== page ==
All runners should strengthen stabilizer muscles as part of their training regimen. Find out why it’s so important and how you can add simple exercises to help!
This is an update on my original post from July 2017.
There are some things I tend to focus on over and over again during race training: nutrition, running, and strength training. And for good reason, too. All those things play a huge role in race day success. Sometimes, though, as the mileage increases and the time available to workout decreases, something ends up taking a back seat. Sadly, it’s usually the strength work that’s first to go. But it definitely shouldn’t be.
Strength training is important to strengthen stabilizer muscles responsible for keeping your moving parts aligned and strong. The stabilizer muscles responsible for keeping your running form intact are the gluteus maximus and medius, the tensor fascia latae (or TFL), your hip musculature, and, of course, the core. Working these muscles and keeping them engaged while running will help keep injury at bay. The root of many running-related injuries can be attributed to weakness in these areas which can lead to issues with muscle imbalances and poor biomechanics. The biggest thing we can control is strengthening our stabilizer muscles to stay balanced and injury-free.
Making sure your muscles are toned and engaged, and keeping your form intact can help you avoid (or rehab) the following:
- ITBS (ilitibial band syndrome)
- plantar fasciitis
- stress reactions (by improving your form and footstrike)
- low back pain
- runner’s knee
Strengthen Stabilizer Muscles and Run Injury-Free
Examples of exercises to work these muscles are squats, lunges, burpees, planks, clamshells, lateral leg lifts, and small side circles.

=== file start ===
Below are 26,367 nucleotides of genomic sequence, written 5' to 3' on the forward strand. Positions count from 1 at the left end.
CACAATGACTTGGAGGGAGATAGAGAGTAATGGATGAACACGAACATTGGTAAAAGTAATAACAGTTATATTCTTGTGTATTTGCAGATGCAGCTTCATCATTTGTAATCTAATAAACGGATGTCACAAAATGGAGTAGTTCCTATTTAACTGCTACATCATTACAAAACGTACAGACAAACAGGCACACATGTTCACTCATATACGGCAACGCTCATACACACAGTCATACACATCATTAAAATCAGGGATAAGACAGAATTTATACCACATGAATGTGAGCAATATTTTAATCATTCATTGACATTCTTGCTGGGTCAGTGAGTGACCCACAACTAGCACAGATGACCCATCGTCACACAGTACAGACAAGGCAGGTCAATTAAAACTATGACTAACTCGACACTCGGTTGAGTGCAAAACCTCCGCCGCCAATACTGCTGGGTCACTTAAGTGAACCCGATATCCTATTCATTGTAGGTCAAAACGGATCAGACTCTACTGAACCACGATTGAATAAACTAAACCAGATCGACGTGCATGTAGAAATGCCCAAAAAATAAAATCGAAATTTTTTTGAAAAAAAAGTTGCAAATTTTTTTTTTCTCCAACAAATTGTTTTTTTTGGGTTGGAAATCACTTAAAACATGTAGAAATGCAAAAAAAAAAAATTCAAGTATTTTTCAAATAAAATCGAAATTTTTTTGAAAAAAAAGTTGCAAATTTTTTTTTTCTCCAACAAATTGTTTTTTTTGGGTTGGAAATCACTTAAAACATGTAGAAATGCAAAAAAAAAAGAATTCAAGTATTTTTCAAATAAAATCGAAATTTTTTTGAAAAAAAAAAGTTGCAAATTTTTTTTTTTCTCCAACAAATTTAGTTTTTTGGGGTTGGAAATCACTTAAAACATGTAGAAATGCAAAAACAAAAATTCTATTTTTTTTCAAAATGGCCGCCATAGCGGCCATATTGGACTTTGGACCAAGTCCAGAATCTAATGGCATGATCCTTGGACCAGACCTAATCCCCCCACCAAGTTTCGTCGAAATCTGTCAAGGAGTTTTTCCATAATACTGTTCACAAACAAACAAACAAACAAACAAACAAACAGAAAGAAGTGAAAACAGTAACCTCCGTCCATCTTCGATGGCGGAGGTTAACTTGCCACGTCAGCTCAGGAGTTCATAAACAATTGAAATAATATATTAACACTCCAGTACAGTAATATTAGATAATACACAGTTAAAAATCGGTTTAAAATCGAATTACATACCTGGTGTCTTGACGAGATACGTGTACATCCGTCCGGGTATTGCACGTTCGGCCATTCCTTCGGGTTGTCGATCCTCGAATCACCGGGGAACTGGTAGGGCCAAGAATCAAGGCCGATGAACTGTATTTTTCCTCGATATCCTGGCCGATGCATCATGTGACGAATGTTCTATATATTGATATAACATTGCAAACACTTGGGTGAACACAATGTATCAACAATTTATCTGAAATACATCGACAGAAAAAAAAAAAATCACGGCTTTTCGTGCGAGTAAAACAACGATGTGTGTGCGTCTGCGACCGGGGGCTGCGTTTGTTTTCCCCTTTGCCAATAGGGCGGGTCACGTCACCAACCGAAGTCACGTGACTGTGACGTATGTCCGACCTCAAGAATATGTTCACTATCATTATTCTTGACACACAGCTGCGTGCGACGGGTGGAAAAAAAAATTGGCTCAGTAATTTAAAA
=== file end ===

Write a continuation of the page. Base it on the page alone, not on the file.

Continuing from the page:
A simple strength training circuit to strengthen stabilizer muscles goes something like this:
- single leg squats x10 (each side)
- marching bridge x20
- clamshells x10 (each side)
- lateral leg lifts x10 (each side)
- planks 1-minute
- push-ups x10
- burpees x10
Rest for 2-3 minutes and then repeat this circuit 3 times. For best results, try to do this circuit 2-3 times per week. There are several other exercises that are great for working the hips, glutes, and core. It’s best to switch things up every couple of weeks.
Strengthen the Hips, Glutes, and Core
It’s important to do these types of exercises regularly. You can spend as little as 15 minutes every other day on these exercises. In this case, something is better than nothing.
If you’re suffering from any soft-tissue injury, or you have in the past, it may be worth looking at your strength training regimen to make sure you’re engaging the muscles that need the work. A combination of foam rolling, stretching, and strength work will go a long way in keeping you running happy and injury-free.
TALK TO ME!
Have you suffered plantar fasciitis or ITBS?
Do you strength train often?